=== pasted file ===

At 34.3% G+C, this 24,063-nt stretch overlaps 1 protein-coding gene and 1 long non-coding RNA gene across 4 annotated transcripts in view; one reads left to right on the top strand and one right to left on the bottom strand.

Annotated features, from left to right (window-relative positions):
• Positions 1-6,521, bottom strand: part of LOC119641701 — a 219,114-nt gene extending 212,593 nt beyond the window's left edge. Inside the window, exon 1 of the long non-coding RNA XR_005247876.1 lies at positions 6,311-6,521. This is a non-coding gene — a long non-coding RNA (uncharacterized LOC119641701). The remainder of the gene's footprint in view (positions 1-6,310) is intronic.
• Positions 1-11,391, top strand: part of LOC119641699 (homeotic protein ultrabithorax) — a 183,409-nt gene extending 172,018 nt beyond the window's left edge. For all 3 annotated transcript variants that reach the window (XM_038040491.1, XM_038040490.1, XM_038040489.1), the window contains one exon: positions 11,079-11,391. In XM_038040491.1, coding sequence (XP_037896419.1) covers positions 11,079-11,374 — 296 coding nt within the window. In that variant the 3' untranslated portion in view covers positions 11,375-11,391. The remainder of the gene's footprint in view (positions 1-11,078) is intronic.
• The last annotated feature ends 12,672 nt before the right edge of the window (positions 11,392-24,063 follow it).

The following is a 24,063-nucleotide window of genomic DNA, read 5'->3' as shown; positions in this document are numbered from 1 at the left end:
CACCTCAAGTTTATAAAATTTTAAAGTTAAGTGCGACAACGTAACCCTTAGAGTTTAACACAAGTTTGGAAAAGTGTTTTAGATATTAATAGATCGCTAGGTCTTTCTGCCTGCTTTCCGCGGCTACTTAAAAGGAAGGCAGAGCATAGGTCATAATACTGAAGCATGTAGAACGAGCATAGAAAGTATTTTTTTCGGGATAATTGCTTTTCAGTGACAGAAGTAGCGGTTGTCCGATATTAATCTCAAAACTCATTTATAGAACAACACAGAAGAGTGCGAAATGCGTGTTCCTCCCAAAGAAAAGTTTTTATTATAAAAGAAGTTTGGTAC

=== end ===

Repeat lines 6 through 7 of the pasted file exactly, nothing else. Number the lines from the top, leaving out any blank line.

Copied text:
The following is a 24,063-nucleotide window of genomic DNA, read 5'->3' as shown; positions in this document are numbered from 1 at the left end:
CACCTCAAGTTTATAAAATTTTAAAGTTAAGTGCGACAACGTAACCCTTAGAGTTTAACACAAGTTTGGAAAAGTGTTTTAGATATTAATAGATCGCTAGGTCTTTCTGCCTGCTTTCCGCGGCTACTTAAAAGGAAGGCAGAGCATAGGTCATAATACTGAAGCATGTAGAACGAGCATAGAAAGTATTTTTTTCGGGATAATTGCTTTTCAGTGACAGAAGTAGCGGTTGTCCGATATTAATCTCAAAACTCATTTATAGAACAACACAGAAGAGTGCGAAATGCGTGTTCCTCCCAAAGAAAAGTTTTTATTATAAAAGAAGTTTGGTAC